The talk will be the spiritual leader's only address at an Australian parliament on this visit.
His Holiness the Dalai Lama will talk to all interested MPs in one of Parliament's committee rooms, but his speech will not be open to the public.
MPs were notified yesterday of the unpublicised visit, which has been organised by the informal group "Victorian MPs for Tibet". The group's chair, Liberal Upper House member Ed O'Donohue, said the group was looking forward to welcoming the Buddhist leader.
Former Premier Steve Bracks met with the Dalai Lama in May 2002, but not during His Holiness's visit in 2007.
His Holiness last gave a talk at the Australian Parliament in 1992, when he spoke at Queen's Hall and was welcomed by then Legislative Council president Alan Hunt and Speaker Ken Coghill.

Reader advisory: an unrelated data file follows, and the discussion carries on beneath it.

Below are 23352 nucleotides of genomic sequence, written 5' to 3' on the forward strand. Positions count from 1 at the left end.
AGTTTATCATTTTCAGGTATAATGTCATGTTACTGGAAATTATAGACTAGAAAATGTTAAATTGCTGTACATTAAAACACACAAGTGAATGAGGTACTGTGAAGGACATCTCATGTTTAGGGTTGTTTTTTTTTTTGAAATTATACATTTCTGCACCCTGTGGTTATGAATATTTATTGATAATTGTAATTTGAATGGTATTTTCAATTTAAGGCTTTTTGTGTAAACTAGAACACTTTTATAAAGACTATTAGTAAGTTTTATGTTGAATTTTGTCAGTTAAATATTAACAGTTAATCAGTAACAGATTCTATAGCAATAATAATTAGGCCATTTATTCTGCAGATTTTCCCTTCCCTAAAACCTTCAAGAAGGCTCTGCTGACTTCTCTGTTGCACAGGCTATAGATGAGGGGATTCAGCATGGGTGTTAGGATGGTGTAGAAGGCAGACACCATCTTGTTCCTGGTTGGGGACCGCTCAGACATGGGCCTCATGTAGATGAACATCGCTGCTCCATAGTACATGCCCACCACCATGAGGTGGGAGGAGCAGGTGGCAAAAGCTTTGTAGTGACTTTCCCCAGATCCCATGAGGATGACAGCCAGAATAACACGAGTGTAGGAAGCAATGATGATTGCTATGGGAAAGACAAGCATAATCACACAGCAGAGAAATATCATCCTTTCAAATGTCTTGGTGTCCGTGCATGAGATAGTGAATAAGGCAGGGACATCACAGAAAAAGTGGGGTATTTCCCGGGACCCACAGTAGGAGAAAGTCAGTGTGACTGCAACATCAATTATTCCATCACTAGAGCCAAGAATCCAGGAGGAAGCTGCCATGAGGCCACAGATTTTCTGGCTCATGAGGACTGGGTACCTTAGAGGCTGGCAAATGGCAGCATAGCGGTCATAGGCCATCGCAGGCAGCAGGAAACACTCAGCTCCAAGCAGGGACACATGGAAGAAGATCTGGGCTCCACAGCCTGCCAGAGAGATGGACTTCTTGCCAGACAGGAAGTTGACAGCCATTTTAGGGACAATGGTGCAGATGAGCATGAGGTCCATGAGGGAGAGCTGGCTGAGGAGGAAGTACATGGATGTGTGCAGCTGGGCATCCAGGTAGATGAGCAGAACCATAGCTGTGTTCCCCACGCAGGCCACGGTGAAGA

Chinese officials discourage Australian leaders from hosting the Dalai Lama, so meeting with the religious leader is often a fraught opportunity for many politicians.
Mr Rudd has declined a visit with the Dalai Lama, saying that senior representatives of the government would meet with him instead. Earlier in the year, Labor and Coalition senators and independent Steve Fielding blocked a motion by the Greens and Independent Nick Xenophon to invite the Dalai Lama to sit in the Senate's distinguished visitors' gallery during this visit.
The chairman of the Tibet Parliamentary Friendship Group, Michael Danby, explained that no formal offer to host the Dalai Lama in Canberra was made this time because the capital city was not on his agenda.
Nevertheless, about 10 federal MPs are expected to meet him on Thursday.
Premier John Brumby was unlikely to attend the talk on Wednesday and had not arranged to meet with the Dalai Lama, a spokesman said.